MSNBC hosts Joe Scarborough and Al Sharpton offered some curious commentary about abortion during Monday’s “Morning Joe,” with Sharpton proclaiming that “real Christians” should be “incensed” by the handling of abortion rights.
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“Not only do Democrats need to aggressively go out there, real Christians that really study the Bible ought to be incensed,” Sharpton told Scarborough. “I’ve been a preacher since I was a little boy.”
He continued, “I am incensed and insulted that they have hijacked the Bible and Jesus to distort and misquote … create quotes that are not there to justify a right-wing kind of ideology that would take away the rights of women and then scheduled to take other people’s rights.”
Scarborough, for his part, went on an impassioned diatribe about how people must understand his take on the “truth about what’s in the Bible and what’s not in the Bible.”
The MSNBC host said abortion is not mentioned in the Scriptures.
“It’s not mentioned in the New Testament, it’s not mentioned in the Gospels, it’s not mentioned by Jesus,” Scarborough said. “Not one time.”
Margaret Buckley, a writer for conservative media watchdog Newsbusters, pushed back on the idea abortion isn’t referenced in the Bible.
“Now, [Scarborough] is right when ‘abortion’ is not specifically mentioned in the Bible, but why would it be?” Buckley wrote. “The act of ending another innocent life is not just mentioned in Natural Law itself, but within God’s commandments! And there are passages giving reverence to life in the womb.”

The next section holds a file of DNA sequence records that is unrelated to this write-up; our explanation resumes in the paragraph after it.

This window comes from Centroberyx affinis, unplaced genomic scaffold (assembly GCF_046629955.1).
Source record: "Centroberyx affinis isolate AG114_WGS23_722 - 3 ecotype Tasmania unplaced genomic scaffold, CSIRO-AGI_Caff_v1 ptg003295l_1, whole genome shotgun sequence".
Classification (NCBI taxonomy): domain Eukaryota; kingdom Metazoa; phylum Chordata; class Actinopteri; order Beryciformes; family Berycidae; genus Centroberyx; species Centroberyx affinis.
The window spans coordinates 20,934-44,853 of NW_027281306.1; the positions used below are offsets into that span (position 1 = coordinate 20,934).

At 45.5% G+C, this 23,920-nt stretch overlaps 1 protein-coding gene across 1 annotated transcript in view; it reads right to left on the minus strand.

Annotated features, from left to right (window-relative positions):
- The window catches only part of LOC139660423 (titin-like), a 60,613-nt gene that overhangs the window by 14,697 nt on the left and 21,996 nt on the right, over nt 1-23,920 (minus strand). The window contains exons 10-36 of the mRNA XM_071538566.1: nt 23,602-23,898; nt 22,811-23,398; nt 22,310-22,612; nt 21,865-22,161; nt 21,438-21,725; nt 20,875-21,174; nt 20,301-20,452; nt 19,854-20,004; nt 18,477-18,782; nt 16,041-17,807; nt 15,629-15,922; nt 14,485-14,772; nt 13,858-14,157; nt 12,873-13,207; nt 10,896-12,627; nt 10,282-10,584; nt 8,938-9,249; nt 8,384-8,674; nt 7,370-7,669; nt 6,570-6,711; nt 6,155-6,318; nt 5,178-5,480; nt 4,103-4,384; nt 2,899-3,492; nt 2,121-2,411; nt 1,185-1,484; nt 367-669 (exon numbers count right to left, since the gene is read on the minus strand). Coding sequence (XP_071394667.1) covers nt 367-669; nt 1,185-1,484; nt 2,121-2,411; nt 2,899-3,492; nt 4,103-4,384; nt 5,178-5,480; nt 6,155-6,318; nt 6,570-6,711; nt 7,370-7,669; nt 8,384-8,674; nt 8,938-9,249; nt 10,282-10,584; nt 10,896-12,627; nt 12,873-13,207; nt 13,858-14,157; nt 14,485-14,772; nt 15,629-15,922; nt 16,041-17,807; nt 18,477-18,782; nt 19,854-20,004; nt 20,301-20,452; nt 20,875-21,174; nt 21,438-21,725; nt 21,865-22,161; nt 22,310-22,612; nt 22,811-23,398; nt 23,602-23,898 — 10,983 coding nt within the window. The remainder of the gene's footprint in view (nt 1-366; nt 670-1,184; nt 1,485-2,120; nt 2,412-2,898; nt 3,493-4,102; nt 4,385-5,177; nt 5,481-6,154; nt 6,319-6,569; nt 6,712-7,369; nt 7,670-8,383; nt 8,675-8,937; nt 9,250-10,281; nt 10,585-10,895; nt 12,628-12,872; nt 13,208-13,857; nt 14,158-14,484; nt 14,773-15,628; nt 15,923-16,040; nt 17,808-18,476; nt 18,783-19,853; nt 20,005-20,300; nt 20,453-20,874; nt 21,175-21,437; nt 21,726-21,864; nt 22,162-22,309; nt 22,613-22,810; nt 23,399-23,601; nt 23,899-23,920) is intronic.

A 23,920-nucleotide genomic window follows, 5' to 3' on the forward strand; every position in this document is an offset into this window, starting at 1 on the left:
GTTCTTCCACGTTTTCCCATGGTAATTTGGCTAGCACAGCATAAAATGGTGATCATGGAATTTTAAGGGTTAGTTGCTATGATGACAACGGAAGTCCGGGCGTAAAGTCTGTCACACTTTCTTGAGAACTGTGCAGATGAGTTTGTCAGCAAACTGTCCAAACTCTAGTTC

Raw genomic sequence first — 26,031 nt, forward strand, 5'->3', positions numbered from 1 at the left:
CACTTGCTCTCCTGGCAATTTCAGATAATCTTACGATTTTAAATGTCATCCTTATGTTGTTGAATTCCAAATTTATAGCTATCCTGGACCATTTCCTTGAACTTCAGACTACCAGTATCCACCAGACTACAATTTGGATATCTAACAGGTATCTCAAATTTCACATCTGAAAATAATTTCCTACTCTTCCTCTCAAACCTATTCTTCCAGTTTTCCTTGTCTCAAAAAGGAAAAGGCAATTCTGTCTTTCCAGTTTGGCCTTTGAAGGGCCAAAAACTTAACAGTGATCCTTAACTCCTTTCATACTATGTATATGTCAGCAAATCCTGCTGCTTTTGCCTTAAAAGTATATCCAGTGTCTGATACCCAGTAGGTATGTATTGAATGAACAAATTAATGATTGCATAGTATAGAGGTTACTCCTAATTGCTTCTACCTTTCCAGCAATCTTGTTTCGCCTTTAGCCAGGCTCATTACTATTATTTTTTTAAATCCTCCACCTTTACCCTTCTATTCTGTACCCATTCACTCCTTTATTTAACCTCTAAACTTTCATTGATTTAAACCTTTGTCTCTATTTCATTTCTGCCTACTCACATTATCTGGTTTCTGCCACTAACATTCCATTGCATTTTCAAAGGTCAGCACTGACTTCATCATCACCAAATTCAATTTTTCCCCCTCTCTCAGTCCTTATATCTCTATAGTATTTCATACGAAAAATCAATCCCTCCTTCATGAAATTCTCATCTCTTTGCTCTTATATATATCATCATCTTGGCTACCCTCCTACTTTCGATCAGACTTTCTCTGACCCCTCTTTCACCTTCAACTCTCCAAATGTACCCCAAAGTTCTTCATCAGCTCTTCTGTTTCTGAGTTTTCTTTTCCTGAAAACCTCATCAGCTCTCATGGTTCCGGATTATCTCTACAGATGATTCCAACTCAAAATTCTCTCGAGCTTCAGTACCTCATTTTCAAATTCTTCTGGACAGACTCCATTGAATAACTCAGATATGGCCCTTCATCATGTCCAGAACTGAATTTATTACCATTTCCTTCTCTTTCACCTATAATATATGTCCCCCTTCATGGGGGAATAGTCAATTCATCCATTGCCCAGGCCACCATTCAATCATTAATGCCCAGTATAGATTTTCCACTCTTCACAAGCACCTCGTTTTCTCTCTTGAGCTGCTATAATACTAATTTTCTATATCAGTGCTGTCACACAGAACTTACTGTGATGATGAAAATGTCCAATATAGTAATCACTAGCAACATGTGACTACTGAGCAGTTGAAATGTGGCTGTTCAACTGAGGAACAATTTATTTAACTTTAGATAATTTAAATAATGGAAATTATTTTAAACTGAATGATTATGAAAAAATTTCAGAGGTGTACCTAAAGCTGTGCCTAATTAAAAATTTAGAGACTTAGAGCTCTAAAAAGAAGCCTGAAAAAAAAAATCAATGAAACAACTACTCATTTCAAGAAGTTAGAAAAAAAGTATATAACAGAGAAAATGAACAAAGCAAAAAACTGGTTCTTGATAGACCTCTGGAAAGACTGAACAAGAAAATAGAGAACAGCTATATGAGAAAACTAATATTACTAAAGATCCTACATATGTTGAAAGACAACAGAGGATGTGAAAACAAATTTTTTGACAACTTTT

Watch some of the exchange:
Their remarks come after the U.S. Supreme Court overturned Roe v. Wade with Friday’s Dobbs v. Jackson Women’s Health Organization ruling.
As Faithwire previously reported, this isn’t the first time Scarborough has made similar remarks about abortion. He recently pondered how “disconcerting” it is to see religious leaders deny communion “over a political issue that Jesus never once mentioned in the Gospels.”
Scarborough said Christ declined to discuss abortion despite the fact it was “both a political and a philosophical issue in Ancient Greece and in Rome when Jesus was alive.”
He proceeded to offer a message about what it takes to get into heaven, focusing solely on actions, not belief in Christ, as Scripture commands.
“[Jesus] told His disciples in Matthew 25 that we would be welcomed into the kingdom of heaven if we gave water to the thirsty, fed the hungry, clothed the poor, and brought hope to the hopeless,” Scarborough said. “We were to lead with forgiveness and love.”
Loving others is, of course, central to the Christian experience, though it is explicitly tied to the preceding command: loving God.
The entirety of the New Testament hinges on Jesus’ call for people to embrace Him; Christ is the core of salvation, so speaking solely about deeds concerning eternal rewards is deeply problematic.
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